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The Evolution of Book Research (or Get Your Facts Straight!)

While you have all kinds of creative license in writing fiction, you may still have to be concerned about basic facts. And that means one thing: Doing your research. That is more true now than is was years ago.

Back when I was writing Flagrant Foul, research wasn’t that much of an issue. 99.5 percent of the book contained places and people who was entirely made up out of the thin air. However, there were some instances where facts were needed. For example, I had a scene where two of the main characters were watching a basketball game on television. One of the teams was fictional Forest State University. The other team was the University of Cincinnati.

Since the story took place in 2002, the Bearcats coach at that time was Bob Huggins, not Mick Cronin, as it is today. Getting that wrong would have been pretty bad. However, being the college basketball fan, that was pretty common knowledge.

Even if I hadn’t known this, finding out would have been very easy. And this is where the power of the Internet comes in.

It wasn’t as easy as it is now, as we all know. Pre-Internet, research could involve hours of time looking things up at the library and, depending on the library, you may still not find what you’re looking for. With the Internet, of course, it’s much faster and much simpler.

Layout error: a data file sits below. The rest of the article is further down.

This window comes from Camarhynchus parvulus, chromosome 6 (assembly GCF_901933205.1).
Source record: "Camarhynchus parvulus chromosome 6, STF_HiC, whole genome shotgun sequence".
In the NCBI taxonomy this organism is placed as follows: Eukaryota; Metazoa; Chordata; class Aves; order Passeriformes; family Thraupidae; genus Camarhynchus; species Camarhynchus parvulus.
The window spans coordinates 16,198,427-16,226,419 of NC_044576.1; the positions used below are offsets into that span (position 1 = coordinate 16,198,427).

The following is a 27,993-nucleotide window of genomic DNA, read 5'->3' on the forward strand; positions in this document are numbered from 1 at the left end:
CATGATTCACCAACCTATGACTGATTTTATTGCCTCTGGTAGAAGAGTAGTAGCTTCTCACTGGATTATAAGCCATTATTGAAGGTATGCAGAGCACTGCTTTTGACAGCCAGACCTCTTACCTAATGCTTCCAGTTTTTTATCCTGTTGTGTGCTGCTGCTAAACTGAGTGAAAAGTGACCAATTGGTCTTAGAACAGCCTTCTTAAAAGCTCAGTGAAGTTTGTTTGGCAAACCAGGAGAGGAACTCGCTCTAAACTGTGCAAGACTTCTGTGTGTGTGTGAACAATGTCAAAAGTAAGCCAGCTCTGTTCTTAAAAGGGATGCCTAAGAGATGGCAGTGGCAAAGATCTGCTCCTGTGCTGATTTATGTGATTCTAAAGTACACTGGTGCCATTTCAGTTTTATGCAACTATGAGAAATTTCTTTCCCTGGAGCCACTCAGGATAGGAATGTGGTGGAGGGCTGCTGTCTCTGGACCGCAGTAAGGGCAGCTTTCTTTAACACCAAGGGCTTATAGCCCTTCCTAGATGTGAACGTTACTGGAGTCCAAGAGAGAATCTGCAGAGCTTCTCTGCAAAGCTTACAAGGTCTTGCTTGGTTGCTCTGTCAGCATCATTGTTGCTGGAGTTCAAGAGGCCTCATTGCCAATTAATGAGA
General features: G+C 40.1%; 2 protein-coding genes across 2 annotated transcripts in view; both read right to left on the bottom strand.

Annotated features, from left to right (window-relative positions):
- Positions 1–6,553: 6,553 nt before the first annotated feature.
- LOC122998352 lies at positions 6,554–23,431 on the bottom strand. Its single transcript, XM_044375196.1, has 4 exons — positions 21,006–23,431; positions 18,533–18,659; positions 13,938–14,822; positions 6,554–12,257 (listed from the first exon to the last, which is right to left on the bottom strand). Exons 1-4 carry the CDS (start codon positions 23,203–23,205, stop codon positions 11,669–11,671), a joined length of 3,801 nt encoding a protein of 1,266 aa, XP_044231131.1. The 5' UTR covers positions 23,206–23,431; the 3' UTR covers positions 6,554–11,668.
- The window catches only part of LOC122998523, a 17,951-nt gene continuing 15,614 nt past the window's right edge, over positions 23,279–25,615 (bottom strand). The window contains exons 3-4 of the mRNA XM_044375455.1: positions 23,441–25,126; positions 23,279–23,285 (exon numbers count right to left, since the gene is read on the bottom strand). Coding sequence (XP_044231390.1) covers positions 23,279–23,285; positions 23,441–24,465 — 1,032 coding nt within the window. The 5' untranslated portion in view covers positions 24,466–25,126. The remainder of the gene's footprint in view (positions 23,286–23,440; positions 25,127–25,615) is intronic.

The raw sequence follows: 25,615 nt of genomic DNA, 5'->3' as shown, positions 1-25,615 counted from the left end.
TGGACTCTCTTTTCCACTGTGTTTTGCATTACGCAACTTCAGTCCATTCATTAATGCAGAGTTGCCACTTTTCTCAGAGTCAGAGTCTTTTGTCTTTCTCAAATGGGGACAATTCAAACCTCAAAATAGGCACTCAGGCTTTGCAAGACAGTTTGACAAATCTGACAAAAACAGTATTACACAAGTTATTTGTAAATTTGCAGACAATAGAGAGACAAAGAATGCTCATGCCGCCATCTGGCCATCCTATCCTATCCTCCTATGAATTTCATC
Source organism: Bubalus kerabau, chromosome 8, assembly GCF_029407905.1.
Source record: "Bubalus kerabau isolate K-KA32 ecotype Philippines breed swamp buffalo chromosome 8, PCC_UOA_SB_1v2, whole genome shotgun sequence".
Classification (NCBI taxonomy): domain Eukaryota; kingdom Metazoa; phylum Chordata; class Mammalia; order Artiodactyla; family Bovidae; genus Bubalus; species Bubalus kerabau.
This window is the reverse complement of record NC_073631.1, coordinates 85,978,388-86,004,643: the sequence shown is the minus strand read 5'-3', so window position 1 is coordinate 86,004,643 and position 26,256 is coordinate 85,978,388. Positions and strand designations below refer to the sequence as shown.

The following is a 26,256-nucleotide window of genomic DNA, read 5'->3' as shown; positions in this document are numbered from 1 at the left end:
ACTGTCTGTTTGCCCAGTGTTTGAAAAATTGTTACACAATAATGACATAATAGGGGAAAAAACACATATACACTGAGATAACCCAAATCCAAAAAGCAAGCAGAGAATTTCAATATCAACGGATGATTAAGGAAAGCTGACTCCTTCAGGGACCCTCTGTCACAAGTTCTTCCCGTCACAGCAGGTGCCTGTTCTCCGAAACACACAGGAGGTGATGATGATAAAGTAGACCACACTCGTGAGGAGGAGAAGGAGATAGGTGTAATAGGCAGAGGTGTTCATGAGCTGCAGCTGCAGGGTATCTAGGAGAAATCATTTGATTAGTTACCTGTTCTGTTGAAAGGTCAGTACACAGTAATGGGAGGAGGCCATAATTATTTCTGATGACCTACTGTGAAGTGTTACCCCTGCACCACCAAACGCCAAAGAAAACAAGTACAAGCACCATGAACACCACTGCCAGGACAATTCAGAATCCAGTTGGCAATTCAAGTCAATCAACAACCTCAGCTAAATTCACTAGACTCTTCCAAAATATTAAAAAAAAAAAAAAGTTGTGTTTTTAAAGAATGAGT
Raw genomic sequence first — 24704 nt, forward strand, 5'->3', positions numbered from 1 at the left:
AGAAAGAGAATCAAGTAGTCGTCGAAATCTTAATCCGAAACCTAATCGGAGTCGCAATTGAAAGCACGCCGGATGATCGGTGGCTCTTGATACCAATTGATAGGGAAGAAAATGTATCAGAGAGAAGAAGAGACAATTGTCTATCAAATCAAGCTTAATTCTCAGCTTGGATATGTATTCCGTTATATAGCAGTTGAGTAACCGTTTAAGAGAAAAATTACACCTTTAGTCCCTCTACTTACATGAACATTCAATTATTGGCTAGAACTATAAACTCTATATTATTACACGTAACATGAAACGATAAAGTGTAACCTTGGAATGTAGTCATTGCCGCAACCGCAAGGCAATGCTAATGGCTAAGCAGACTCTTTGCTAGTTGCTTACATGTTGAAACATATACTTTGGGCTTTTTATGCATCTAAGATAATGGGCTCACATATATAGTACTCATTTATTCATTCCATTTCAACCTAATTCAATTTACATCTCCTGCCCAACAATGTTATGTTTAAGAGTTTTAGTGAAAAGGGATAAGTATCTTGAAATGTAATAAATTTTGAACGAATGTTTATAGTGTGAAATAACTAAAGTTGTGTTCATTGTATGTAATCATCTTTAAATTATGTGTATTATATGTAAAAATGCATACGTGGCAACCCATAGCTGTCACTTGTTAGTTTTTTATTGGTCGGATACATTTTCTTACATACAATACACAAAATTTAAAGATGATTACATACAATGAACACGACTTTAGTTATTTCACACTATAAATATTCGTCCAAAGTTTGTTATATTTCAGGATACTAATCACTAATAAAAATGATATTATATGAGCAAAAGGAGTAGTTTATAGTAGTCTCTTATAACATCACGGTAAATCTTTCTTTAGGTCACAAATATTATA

Of course, that all depends on where you look. As I mentioned in Resurrecting The Gray Summer, I’ve been having to look up things like academic calendars and the weather patterns in 1995 of Northwest Indiana, where the primary setting of the story, fictional Rock Hill Amusement Park, is located.

Not everything, such as finding historical theme park attendance figures, was a simple as a Google search. I’ve found the following sites to be the most useful.

Wikipedia: I know what you’re going to say. Not everything is Wikipedia is backed up by attributions. That’s why when I look things up, I make sure there’s a credit to a legitimate site or article. That saves a lot of aggravation.

Internet Archive: I consider myself pretty tech-savvy, so I was a little disappointed in myself when I realized I had never knew this site existed, prior to about two or three years ago. Not only have they have a number of digital exhibits, they’ve also got the Internet Wayback Machine, which provides cached sites from as far back as the mid-1990s, which, of course, can be extremely useful.

The Farmer’s Almanac: While weather information may not be relevant to some stories, ones set at, I don’t know, an amusement park, might be a little more important. Good thing this site keeps weather going back to 1945.

All in all, the message here is that these days, especially if you’re self-publishing, there’s not reason why you can’t get your facts straight.

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